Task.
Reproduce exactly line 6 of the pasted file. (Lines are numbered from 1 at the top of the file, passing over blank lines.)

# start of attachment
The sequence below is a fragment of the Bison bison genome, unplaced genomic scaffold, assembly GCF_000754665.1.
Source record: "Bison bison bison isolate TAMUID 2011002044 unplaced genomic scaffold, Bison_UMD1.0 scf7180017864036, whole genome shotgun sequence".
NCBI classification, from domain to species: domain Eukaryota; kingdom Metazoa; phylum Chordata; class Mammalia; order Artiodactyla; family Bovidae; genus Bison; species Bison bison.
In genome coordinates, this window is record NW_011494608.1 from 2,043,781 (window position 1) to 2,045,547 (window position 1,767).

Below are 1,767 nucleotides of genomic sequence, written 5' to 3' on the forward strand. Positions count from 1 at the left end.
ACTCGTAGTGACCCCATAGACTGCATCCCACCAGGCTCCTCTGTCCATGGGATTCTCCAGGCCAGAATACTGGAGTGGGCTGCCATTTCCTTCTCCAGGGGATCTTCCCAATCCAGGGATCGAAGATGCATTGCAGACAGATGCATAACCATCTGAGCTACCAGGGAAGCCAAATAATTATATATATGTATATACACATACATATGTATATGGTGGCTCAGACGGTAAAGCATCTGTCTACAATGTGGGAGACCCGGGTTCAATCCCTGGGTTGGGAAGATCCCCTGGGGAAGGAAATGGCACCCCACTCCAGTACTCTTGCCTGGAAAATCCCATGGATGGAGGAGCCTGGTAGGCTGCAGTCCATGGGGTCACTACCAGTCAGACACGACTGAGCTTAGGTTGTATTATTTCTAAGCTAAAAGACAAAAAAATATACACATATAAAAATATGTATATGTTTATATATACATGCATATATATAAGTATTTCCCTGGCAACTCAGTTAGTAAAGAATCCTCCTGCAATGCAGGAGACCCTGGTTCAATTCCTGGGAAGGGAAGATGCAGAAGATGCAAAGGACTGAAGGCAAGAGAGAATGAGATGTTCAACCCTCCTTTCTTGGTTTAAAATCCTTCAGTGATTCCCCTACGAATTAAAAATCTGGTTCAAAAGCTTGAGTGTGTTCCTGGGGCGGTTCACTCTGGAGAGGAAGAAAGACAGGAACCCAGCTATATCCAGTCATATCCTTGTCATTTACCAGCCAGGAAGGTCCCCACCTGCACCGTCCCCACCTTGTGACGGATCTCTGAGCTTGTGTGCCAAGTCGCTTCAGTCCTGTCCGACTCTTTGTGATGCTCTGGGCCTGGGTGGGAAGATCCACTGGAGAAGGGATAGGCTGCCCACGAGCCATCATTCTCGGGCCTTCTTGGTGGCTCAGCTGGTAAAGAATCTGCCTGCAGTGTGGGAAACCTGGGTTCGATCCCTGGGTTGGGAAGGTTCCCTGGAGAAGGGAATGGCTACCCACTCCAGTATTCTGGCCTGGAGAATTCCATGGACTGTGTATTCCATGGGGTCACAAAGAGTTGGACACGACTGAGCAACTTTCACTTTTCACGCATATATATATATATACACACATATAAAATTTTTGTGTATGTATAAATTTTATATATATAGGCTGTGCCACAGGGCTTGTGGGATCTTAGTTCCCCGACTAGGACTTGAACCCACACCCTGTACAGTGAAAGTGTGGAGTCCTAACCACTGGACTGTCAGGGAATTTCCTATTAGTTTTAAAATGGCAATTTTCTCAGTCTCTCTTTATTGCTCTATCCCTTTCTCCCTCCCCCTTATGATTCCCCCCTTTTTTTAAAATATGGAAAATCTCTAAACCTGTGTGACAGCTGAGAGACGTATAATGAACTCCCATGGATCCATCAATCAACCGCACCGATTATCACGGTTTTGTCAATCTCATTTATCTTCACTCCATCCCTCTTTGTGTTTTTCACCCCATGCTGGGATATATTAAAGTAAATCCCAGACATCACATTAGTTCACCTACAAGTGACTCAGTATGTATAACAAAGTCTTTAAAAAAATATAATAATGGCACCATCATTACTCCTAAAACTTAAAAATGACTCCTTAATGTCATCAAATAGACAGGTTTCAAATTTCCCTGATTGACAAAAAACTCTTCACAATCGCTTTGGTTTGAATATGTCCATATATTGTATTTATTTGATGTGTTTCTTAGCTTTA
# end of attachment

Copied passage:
ACTCGTAGTGACCCCATAGACTGCATCCCACCAGGCTCCTCTGTCCATGGGATTCTCCAGGCCAGAATACTGGAGTGGGCTGCCATTTCCTTCTCCAGGGGATCTTCCCAATCCAGGGATCGAAGATGCATTGCAGACAGATGCATAACCATCTGAGCTACCAGGGAAGCCAAATAATTATATATATGTATATACACATACATATGTATATGGTGGCTCAGACGGTAAAGCATCTGTCTACAATGTGGGAGACCCGGGTTCAATCCCTGGGTTGGGAAGATCCCCTGGGGAAGGAAATGGCACCCCACTCCAGTACTCTTGCCTGGAAAATCCCATGGATGGAGGAGCCTGGTAGGCTGCAGTCCATGGGGTCACTACCAGTCAGACACGACTGAGCTTAGGTTGTATTATTTCTAAGCTAAAAGACAAAAAAATATACACATATAAAAATATGTATATGTTTATATATACATGCATATATATAAGTATTTCCCTGGCAACTCAGTTAGTAAAGAATCCTCCTGCAATGCAGGAGACCCTGGTTCAATTCCTGGGAAGGGAAGATGCAGAAGATGCAAAGGACTGAAGGCAAGAGAGAATGAGATGTTCAACCCTCCTTTCTTGGTTTAAAATCCTTCAGTGATTCCCCTACGAATTAAAAATCTGGTTCAAAAGCTTGAGTGTGTTCCTGGGGCGGTTCACTCTGGAGAGGAAGAAAGACAGGAACCCAGCTATATCCAGTCATATCCTTGTCATTTACCAGCCAGGAAGGTCCCCACCTGCACCGTCCCCACCTTGTGACGGATCTCTGAGCTTGTGTGCCAAGTCGCTTCAGTCCTGTCCGACTCTTTGTGATGCTCTGGGCCTGGGTGGGAAGATCCACTGGAGAAGGGATAGGCTGCCCACGAGCCATCATTCTCGGGCCTTCTTGGTGGCTCAGCTGGTAAAGAATCTGCCTGCAGTGTGGGAAACCTGGGTTCGATCCCTGGGTTGGGAAGGTTCCCTGGAGAAGGGAATGGCTACCCACTCCAGTATTCTGGCCTGGAGAATTCCATGGACTGTGTATTCCATGGGGTCACAAAGAGTTGGACACGACTGAGCAACTTTCACTTTTCACGCATATATATATATATACACACATATAAAATTTTTGTGTATGTATAAATTTTATATATATAGGCTGTGCCACAGGGCTTGTGGGATCTTAGTTCCCCGACTAGGACTTGAACCCACACCCTGTACAGTGAAAGTGTGGAGTCCTAACCACTGGACTGTCAGGGAATTTCCTATTAGTTTTAAAATGGCAATTTTCTCAGTCTCTCTTTATTGCTCTATCCCTTTCTCCCTCCCCCTTATGATTCCCCCCTTTTTTTAAAATATGGAAAATCTCTAAACCTGTGTGACAGCTGAGAGACGTATAATGAACTCCCATGGATCCATCAATCAACCGCACCGATTATCACGGTTTTGTCAATCTCATTTATCTTCACTCCATCCCTCTTTGTGTTTTTCACCCCATGCTGGGATATATTAAAGTAAATCCCAGACATCACATTAGTTCACCTACAAGTGACTCAGTATGTATAACAAAGTCTTTAAAAAAATATAATAATGGCACCATCATTACTCCTAAAACTTAAAAATGACTCCTTAATGTCATCAAATAGACAGGTTTCAAATTTCCCTGATTGACAAAAAACTCTTCACAATCGCTTTGGTTTGAATATGTCCATATATTGTATTTATTTGATGTGTTTCTTAGCTTTA